Women, who were once even scared to speak in the house, now step outside with a hope to learn something new every day in Tikamgarh district of Madhya Pradesh
As soon as Harshika Singh (IAS, 2012 Batch) was posted in Madhya Pradesh’s Tikamgarh district as a Collector last year, she took stock of the ground situation of the district under her vigil.
The results of her investigations were grim.
Besides the skewed sex ratio, the district was struggling with issues like high maternal mortality rate, lack of hygiene and literacy among women.
In fact, some of the Gram Panchayats (GPs) had positive-negative sex ratios (households that gave birth to 6-7 daughters with a desire to have a son).
“The cause of all the problems is the lack of education in the district. Due to the deep-rooted nature of patriarchy, women here who are older than 30 are not even allowed to speak, let alone go out of the house for schooling,” Singh tells The Better India.
Seeing women subjugated to unrealistic customs due to lack of education propelled Singh to launch a one-of-its-kind initiative earlier this year.
The District Collector (DC) set up Mahila Gyanalaya Vidyalayas (All-Women’s school) for drop-out girls and uneducated women across 35 GPs.
What makes these schools stand out is the fact that the majority of the teachers are daughters-in-law of women who are now students.
“The beauty of having local teachers is that they can constantly motivate their fellow villagers to continue schooling. In fact, a few of them have even brought back women who had left,” says Singh.
School is in Session
When Singh presented the proposal to every GP-level government committee, she was glad to receive massive support from other officers who wanted to join the initiative.
The IAS officer was adamant. And she was prepared to go to any lengths to get her sisters to schools. She even talked to and took permission from the male members of the families to send their womenfolk to her facility.
Amidst resistance and hesitations, she was heartened to come across fathers and husbands who encouraged their loved ones to be a part of this programme.
Singh also directed the village-level heads to allot one room in Gram Panchayat Bhawan to establish the classrooms.
“We were inflexible on our decision about getting classrooms away from homes as opposed to teaching at someone’s house. This way, the women step out of their homes and fully concentrate on learning.”
Meanwhile, several officers from across the district donated hundreds of school textbooks and stationery for these Mahila Gyanalayas.
Thankfully, Singh’s efforts did not go in vain as two months into the programme, there was an average of 20-30 women per school who religiously attend the one-hour classes 3-4 days in a week.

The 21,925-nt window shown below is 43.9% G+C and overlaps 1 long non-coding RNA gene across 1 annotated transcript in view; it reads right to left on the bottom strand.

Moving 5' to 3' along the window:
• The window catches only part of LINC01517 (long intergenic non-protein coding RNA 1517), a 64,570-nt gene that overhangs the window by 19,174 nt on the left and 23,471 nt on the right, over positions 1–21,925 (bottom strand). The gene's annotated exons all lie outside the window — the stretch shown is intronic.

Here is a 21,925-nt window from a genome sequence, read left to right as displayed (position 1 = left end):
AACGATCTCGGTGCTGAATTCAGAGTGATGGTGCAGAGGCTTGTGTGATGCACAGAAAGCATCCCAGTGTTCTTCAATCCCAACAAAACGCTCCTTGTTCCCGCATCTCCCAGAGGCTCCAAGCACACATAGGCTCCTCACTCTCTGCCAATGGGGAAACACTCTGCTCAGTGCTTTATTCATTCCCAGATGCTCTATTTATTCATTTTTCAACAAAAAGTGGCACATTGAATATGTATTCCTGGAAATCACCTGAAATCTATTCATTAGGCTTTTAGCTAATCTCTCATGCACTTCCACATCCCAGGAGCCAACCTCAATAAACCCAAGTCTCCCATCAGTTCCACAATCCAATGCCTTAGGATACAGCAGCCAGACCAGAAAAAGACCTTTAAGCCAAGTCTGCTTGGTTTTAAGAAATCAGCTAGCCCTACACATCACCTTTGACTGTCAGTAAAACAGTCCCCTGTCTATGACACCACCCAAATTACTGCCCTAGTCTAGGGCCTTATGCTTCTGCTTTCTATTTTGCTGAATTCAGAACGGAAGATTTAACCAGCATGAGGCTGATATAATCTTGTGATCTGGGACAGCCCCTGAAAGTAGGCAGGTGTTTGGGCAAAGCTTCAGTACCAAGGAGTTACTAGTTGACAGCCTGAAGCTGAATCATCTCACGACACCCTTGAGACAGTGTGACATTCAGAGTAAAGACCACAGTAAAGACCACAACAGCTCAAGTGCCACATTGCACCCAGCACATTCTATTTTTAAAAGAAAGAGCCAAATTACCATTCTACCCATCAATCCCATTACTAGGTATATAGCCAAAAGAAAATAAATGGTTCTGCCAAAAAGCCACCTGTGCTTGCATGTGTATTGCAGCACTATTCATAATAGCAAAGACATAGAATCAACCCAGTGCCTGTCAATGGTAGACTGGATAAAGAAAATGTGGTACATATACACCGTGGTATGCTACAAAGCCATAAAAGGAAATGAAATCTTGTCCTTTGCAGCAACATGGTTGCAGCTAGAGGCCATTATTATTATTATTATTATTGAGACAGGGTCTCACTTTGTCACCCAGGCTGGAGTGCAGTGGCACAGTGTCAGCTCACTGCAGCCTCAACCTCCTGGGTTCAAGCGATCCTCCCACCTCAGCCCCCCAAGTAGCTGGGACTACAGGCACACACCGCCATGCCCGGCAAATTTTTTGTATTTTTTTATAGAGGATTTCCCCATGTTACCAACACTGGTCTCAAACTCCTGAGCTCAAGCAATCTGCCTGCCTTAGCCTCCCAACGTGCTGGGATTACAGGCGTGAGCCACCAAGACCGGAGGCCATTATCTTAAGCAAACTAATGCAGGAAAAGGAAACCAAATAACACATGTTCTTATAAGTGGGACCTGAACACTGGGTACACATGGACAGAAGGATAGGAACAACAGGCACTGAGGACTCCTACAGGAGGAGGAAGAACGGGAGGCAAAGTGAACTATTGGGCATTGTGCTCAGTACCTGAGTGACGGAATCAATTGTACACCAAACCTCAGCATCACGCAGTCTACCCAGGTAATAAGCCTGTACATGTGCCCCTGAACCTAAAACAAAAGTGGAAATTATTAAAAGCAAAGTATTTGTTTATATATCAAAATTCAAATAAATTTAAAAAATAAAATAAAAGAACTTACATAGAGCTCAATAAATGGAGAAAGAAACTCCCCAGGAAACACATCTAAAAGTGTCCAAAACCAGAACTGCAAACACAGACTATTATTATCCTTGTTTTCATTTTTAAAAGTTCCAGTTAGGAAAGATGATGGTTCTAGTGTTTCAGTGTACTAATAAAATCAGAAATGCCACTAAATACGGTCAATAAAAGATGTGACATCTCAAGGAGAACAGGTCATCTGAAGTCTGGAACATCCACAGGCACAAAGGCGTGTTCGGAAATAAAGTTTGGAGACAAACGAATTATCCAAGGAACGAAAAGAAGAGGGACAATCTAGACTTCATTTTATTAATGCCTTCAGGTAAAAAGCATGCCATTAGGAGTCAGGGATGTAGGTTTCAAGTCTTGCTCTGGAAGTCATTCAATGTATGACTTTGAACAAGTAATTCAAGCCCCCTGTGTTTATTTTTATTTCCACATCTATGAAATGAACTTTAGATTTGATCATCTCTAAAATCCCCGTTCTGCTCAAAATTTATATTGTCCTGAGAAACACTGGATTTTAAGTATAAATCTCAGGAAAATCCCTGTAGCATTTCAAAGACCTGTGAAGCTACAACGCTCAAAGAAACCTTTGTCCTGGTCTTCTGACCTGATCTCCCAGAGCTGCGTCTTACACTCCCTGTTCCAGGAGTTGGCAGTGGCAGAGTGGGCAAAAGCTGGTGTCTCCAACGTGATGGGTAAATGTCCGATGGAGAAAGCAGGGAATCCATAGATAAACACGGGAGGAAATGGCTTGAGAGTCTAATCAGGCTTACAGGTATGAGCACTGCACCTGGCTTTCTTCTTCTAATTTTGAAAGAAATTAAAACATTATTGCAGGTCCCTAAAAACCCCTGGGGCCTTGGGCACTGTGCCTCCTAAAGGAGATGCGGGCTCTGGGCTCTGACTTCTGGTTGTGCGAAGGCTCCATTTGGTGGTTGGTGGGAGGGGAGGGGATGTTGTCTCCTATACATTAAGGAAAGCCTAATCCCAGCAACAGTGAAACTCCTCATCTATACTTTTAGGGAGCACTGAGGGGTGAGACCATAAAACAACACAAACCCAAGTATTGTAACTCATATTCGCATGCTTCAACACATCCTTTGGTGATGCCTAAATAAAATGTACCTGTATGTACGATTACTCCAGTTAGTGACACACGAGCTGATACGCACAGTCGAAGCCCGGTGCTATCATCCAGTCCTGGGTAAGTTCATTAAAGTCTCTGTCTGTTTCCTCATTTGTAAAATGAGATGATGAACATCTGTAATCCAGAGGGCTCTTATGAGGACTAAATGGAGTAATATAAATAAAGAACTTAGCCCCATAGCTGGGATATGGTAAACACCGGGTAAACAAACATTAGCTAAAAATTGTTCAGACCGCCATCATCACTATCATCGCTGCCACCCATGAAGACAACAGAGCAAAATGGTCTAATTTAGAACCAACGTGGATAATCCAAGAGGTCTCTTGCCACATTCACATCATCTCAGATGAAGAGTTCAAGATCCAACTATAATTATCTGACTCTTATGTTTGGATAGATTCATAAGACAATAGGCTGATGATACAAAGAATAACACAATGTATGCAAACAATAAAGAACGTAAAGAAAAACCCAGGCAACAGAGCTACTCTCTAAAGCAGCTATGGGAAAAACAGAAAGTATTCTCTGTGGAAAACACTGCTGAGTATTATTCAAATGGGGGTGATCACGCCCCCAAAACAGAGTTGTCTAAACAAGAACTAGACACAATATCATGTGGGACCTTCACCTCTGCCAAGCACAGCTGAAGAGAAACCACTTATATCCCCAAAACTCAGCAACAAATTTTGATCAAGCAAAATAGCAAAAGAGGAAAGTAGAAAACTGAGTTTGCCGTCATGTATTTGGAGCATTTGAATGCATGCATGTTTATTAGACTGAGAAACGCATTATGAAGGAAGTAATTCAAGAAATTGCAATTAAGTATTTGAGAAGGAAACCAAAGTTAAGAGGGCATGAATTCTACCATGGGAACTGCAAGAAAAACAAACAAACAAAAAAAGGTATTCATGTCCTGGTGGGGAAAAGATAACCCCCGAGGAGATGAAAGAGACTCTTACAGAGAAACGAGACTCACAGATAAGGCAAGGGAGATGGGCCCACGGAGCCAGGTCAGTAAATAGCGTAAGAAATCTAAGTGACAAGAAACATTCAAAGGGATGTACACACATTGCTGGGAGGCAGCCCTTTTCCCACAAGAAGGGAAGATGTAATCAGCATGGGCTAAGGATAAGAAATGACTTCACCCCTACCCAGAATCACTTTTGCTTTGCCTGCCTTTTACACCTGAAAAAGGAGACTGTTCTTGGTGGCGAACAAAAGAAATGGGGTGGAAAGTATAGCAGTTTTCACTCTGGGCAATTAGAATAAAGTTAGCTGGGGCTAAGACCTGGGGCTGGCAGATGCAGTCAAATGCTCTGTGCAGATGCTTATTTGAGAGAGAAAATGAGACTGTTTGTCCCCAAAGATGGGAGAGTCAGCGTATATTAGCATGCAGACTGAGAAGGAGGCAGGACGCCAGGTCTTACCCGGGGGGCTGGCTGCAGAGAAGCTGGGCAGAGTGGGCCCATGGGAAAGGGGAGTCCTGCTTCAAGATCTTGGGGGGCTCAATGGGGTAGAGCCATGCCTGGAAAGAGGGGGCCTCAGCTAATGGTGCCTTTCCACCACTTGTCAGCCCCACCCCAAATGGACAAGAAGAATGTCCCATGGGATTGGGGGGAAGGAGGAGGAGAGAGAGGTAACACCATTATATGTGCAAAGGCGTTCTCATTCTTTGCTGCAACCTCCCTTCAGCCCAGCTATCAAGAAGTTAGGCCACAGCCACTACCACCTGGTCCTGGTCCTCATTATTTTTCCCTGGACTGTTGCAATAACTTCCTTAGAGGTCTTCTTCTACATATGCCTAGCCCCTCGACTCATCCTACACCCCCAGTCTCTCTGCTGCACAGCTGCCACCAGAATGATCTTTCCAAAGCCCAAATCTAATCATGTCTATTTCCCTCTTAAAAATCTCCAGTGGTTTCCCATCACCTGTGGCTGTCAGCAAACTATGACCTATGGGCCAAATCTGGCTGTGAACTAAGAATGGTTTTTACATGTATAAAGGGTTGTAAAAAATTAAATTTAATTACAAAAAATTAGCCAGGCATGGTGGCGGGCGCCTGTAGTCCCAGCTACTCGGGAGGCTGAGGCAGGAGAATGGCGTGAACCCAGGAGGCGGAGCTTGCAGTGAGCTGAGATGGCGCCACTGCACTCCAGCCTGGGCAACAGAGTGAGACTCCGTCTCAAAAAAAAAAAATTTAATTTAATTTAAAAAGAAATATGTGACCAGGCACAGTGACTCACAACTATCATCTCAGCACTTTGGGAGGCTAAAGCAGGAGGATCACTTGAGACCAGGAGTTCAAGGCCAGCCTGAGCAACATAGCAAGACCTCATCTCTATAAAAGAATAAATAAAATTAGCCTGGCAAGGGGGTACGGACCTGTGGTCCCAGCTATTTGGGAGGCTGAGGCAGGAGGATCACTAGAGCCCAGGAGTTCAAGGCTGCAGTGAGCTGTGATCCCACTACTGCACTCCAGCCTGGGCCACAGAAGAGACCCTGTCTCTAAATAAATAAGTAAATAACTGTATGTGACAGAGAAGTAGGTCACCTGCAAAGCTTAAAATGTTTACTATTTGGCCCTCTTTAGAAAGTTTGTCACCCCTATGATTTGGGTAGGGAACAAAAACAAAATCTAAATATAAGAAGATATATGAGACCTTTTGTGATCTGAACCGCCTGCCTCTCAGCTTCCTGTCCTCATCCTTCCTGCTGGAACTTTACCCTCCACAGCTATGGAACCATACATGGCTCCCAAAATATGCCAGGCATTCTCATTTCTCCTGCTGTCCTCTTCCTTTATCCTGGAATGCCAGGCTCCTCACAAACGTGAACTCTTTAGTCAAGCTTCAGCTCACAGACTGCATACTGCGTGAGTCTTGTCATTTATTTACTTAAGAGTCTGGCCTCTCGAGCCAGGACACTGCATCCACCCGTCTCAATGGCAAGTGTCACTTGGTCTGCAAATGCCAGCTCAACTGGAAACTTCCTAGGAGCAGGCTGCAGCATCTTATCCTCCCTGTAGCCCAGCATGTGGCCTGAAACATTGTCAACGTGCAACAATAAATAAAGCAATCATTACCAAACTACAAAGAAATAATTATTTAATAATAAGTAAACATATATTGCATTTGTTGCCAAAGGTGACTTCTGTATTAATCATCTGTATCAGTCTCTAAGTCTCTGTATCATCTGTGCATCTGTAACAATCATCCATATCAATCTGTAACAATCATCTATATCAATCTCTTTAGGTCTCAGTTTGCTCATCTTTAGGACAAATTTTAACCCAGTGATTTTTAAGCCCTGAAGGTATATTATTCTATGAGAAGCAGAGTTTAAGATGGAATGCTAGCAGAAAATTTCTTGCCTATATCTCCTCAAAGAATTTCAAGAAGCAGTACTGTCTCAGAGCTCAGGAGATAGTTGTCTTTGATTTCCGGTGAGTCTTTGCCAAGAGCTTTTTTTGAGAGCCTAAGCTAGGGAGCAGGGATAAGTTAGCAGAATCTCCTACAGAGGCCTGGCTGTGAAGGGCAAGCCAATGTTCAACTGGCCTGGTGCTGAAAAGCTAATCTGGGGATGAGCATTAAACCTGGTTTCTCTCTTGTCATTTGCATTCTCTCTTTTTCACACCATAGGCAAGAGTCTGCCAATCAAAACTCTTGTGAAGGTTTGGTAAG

For the convenience of the students and to make sure of maximum attendance, these classes take place in the afternoon so that women can finish their household chores.
Singh has set up a very basic academic curriculum that focuses on lessons like writing names, learning how to sign, primary maths and general awareness on hygiene and sanitation.
Though the schools have not achieved 100 per cent success in terms of attendance, the start has been impactful.
Speaking to TBI, 40-year-old Gulab, a resident of Harpura Madia, shares how her desire to study re-ignited when she heard of the schools, “I always wanted to study, but due to customs I was married off very early. When an announcement was made about the school my family encouraged me to join. So far, I have learnt to write my name and do basic calculations.”
Working for Women Education
There are other stories of how women, who were once even scared to speak in the house, now step outside with a hope to learn something new every day, all due to the resilient IAS officer.
Like, Indrakumari of Harpura Madia, who is a BCom graduate and is currently pursuing MCom. She has around 20 students, most of whom are as old as Gulab.
For Indrakumari, empowerment is getting an opportunity to teach with the encouragement and blessings from her in-laws, “I had never imagined I would be making a difference in so many lives through education. These women are very intelligent and they easily grasp what I teach. Sometimes, they force me to give them homework,” she tells TBI.
The purpose of education is to light a spark. A spark to invoke a sense of self, a sense of purpose in life, a sense of being a part of the community, the society and the world. It lends us the confidence to stand and speak up.
On International Women’s Day, March 8, Singh is all set to scale up her initiative by opening such schools across all the 323 GPS of the district. The IAS officer is helping her sisterhood in Tikamgarh find their voice.
(Edited by Saiqua Sultan)